Consisting of projects, completed and proposed, by Philadelphia architecture firms in the region and elsewhere, it is inevitably a mixed bag of designs for things big and little, pretentious and modest, good and bad. The 150 buildings in the exhibition were all submitted for the chapter's honor awards, of which 11 were selected by a jury of out-of-town architects on Sept. 27.
If the bag seems particularly mixed this year, that may be a reflection of a real estate market that offers a lot less of the usual. It's a market that has forced architects to seek out projects that might once have seemed too small or too mundane to be worthwhile.
And while that may not have done much for architects' bank accounts, it does seem to have unleashed a good deal of creativity and made this year's exhibition a particularly interesting one.
The list of award winners gives a sense of the range of the entries. Andropogon Associates' landscaping of the 26th Street corridor, the route past the tank farms and the car crusher between Philadelphia International Airport and Center City, didn't involve building anything but a few fences. Its principal design element is the use of native plant life to suggest a less- spoiled landscape.
The group of new farm buildings by John Milner Associates, using old barn siding and a roof of thatched reeds, won an award for its hand-crafted quality, and the appearance of always having been there. One of the jurors, Chicago architect Dirk Lohan, a longtime associate of the modern master Ludwig Mies van der Rohe, got a big laugh at the awards ceremony when he said, "It's the kind of building that, despite your education, you fall in love with."
The jury balanced this lovable project with one that is inherently unlovable, the University of Pennsylvania Mod 6 Building at 38th and Walnut Streets, by Bower Lewis Thrower Architects. It's a combination air- conditioning plant and parking garage.
The proposed rehabilitation of the awnings and canopies in the Italian Market area on Ninth Street, by Cope Linder Associates, won an award for essentially making what's there already less ramshackle. The jurors also said they gave that award in part to recognize some of the city's other street- improvement programs, of which this is the most modest.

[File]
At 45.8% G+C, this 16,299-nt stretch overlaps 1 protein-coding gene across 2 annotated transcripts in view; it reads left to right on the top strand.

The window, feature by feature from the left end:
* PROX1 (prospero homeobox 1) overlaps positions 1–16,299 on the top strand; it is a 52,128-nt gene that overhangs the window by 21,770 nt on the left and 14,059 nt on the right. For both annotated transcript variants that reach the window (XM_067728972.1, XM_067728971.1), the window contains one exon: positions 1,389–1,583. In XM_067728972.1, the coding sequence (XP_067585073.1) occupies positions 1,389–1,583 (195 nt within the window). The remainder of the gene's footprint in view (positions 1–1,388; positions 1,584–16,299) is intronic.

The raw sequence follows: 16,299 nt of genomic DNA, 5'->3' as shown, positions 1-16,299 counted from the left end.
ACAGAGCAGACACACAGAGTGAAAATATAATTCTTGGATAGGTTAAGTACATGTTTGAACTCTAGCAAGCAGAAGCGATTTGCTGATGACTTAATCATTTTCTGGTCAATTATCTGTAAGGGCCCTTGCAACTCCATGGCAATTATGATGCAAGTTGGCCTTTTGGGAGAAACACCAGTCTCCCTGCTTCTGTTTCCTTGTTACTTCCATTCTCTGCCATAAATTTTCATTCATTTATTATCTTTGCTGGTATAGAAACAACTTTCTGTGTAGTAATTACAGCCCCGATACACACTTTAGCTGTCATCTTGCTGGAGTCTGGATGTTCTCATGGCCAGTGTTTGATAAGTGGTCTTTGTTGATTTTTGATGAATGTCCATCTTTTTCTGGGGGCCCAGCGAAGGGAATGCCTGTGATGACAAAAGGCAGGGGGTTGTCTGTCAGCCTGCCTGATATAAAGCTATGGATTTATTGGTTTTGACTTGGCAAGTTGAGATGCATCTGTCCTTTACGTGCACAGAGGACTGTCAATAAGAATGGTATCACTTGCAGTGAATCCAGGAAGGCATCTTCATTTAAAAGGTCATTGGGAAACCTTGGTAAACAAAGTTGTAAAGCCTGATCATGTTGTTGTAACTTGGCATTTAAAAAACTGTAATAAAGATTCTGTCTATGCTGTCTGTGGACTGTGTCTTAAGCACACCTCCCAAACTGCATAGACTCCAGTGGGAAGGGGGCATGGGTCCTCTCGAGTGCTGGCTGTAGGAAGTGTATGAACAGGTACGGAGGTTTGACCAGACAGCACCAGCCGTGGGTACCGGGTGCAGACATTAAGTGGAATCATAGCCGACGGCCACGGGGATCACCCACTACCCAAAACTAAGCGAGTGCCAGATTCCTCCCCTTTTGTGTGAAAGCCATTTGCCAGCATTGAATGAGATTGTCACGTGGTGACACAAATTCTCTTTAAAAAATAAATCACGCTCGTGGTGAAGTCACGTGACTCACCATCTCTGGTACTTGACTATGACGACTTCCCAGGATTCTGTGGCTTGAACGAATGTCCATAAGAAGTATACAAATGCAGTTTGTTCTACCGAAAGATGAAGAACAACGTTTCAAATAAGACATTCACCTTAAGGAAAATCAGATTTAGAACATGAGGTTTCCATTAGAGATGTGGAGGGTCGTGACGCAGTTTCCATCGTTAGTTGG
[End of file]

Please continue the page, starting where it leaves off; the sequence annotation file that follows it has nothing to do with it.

Two houses won awards this year. One, a house on the beach at Harvey Cedars, N.J., designed by Susan Maxman Architects, was cited for the jury for its use of color, both inside and out, that relates the house to the dune landscape.
The other - a renovation of a former bank branch in a Beaux Arts style in the Capitol Hill neighborhood of Washington, by Brawer & Hauptman Architects - uses steel stairways and floors to contrast with the old stone decoration and new cherry finishes in the interior.
Some of the designs were designated as "Vision 2000" entrants, which means only that they haven't yet been built. The millennium is right around the corner, after all. With only a few exceptions, none of these visions represents a radical break with current practice.
The award winner among those projects is Unionville Village, by John R. Caulk, Architect. This planned real-estate development, adjacent to the Chester County village of Unionville, clusters new housing and conserves open space, while preserving old farm buildings and creating a village green for the enlarged community. "It would take a village that is beginning to be amorphous and make a place out of it," juror Thomas Ventulett of Atlanta said.
It is one of three sprawl-reducing plans for Chester County shown in the exhibition.
Perhaps the most ambitious project to win an award was Yerba Buena Gardens Esplanade in San Francisco, by Center City architects MGA Partners. It is a public park that incorporates several major pieces of art, built atop an extension of the city's Moscone Convention Center. It is surrounded by a group of new and planned museums, theaters and other cultural facilities.
Another important public project outside the region, the Evanston (Ill.) Public Library, won an award for Joseph Powell & Associates. Powell's original design won a national competition. Juror Jan Keane of New York, who said she grew up near the building, praised it as evocative of the architecture of the region and well-suited for its site.
The other two winners were museums. For an addition to the Railroad Museum of Pennsylvania in Strasburg, Cecil Baker & Associates designed a building that evokes a barn on the outside and an old-fashioned train shed on the inside.
And for the Logan Museum of Anthropology at Beloit College in Beloit, Wis., Dagit-Saylor Architects renovated a Victorian library building in a way that permits a large study collection of artifacts to be on view.
Ballots listing all 150 projects submitted are available at the exhibition, and visitors are encouraged to check off their five favorites. The results will be tabulated and announced next month.